Crysis, PC

Crysis is a futuristic first-person shooter developed by German company Crytek and published by Electronic Arts in 2007. It is the first game in the Crysis series and is known as a game that – at the time of its original release – had relatively high-end system requirements. It’s also quite similar to Crytek‘s previous game, Far Cry, in that it is predominantly combat based in a jungle environment, with vehicles like jeeps, trucks, cars, hovercraft and boats that can be commandeered and driven.

The single-player campaign in Crysis can be played at four different difficulty levels (easy, normal, hard, and ‘Delta’), but even on normal difficulty (which is what I played it on) the game gives you a serious challenge. You can save manually in the original version of Crysis, as well as the game auto-saving at certain points. The game also has a multiplayer component, which supports up to 32 players. Two different types of multiplayer games are available*, each with six maps. Instant Action is a deathmatch type game, and Power Struggle is a base attack/defence type game. * = Crysis multiplayer originally required a connection to GameSpy servers, which no longer exist, but a fan-made mod – called CryMP – is available (and required) to replace the GameSpy requirement and allow people to continue playing multiplayer. There’s also a Steam-based multiplayer fix too. That said: most people will be playing Crysis now for the single-player campaign, and multiplayer servers are reportedly (at the time of writing) fairly niche in terms of popularity. I don’t know, though – I haven’t played on them, so you’ll have to find that out for yourself.

In the single-player campaign you play the role of U.S. Army Delta Force soldier Jake Dunn – callsign: “Nomad” – who is part of a small elite unit sent to an island in The Philippines to investigate and find a missing team of archaeologists. Each member of the team is equipped with a technologically-advanced “Nanosuit” – a protective suit of armour that consumes power to enable use of four special abilities (extra strength, cloaking and noise suppression, bullet-deflecting armour, and extra movement speed). When the suit’s power has been completely depleted those abilities are no longer available until the suit has re-charged again. The suit’s facemask also has a HUD (Heads-Up Display) that provides diagnostic and mission data, as well as a tactical local map, a compass, and the location of your objectives.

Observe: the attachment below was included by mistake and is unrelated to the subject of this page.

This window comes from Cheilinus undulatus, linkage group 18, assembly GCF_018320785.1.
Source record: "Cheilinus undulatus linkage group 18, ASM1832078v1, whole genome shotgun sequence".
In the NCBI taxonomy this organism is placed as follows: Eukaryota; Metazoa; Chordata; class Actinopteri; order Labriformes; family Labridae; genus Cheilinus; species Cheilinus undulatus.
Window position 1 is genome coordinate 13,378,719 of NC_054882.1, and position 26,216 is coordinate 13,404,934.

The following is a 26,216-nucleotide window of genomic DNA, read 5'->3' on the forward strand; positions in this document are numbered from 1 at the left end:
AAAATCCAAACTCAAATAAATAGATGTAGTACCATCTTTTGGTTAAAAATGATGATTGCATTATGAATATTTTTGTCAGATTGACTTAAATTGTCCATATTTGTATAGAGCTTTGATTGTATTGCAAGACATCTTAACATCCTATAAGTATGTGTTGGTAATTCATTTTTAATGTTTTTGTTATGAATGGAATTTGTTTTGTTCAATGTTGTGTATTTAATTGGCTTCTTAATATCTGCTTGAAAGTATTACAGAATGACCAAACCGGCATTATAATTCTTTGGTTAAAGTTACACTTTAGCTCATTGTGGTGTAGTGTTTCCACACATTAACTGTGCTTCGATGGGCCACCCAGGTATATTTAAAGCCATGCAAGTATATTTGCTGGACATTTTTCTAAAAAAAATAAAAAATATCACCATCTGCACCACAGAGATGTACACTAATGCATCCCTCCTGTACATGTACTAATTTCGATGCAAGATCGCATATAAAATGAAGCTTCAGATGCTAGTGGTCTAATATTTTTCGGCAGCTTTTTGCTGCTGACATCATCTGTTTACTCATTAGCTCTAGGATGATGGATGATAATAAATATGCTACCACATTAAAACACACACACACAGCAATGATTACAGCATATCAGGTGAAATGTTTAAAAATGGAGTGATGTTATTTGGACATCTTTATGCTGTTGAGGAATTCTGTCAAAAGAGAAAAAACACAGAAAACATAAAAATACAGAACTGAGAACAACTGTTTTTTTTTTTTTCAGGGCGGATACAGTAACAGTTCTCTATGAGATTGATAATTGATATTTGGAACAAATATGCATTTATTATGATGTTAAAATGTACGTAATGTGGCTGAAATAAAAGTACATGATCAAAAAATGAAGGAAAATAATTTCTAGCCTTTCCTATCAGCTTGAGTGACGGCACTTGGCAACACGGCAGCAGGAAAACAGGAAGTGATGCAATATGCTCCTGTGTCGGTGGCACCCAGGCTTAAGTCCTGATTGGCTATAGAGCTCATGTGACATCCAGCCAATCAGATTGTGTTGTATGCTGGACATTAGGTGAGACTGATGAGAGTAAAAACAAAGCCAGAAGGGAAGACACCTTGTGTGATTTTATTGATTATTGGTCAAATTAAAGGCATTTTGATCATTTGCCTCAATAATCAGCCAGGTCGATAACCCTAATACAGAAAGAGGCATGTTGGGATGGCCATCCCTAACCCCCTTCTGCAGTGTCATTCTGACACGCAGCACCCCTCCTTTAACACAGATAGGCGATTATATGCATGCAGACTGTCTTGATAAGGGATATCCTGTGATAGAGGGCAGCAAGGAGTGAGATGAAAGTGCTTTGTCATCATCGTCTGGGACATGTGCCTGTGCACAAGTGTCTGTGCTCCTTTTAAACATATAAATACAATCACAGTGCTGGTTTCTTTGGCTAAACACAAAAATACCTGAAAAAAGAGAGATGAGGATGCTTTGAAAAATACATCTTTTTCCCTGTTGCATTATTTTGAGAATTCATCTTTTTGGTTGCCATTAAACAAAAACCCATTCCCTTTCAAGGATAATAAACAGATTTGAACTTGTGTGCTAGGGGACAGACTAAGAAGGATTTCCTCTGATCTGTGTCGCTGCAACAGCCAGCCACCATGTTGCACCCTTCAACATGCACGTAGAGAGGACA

Enemies in the jungle are mostly hostile North Korean soldiers, but as you progress you also begin to encounter an advanced alien race known as ‘The Ceph’. The combat in Crysis is a step up from Far Cry, with enemy tanks and attack helicopters sometimes baring down on you. At times it really does feel like you’re in the middle of an actual warzone. You even get to drive a tank in a later mission. Enemy AI is very good. If you’re undetected, enemies will patrol passively, but if you’re detected: all hell will break loose. Enemies also hide, dodge, and adapt their movement to the situation. Occasionally enemies do sometimes glitch out, and just stand there, aiming at you but not shooting, but it doesn’t happen very often.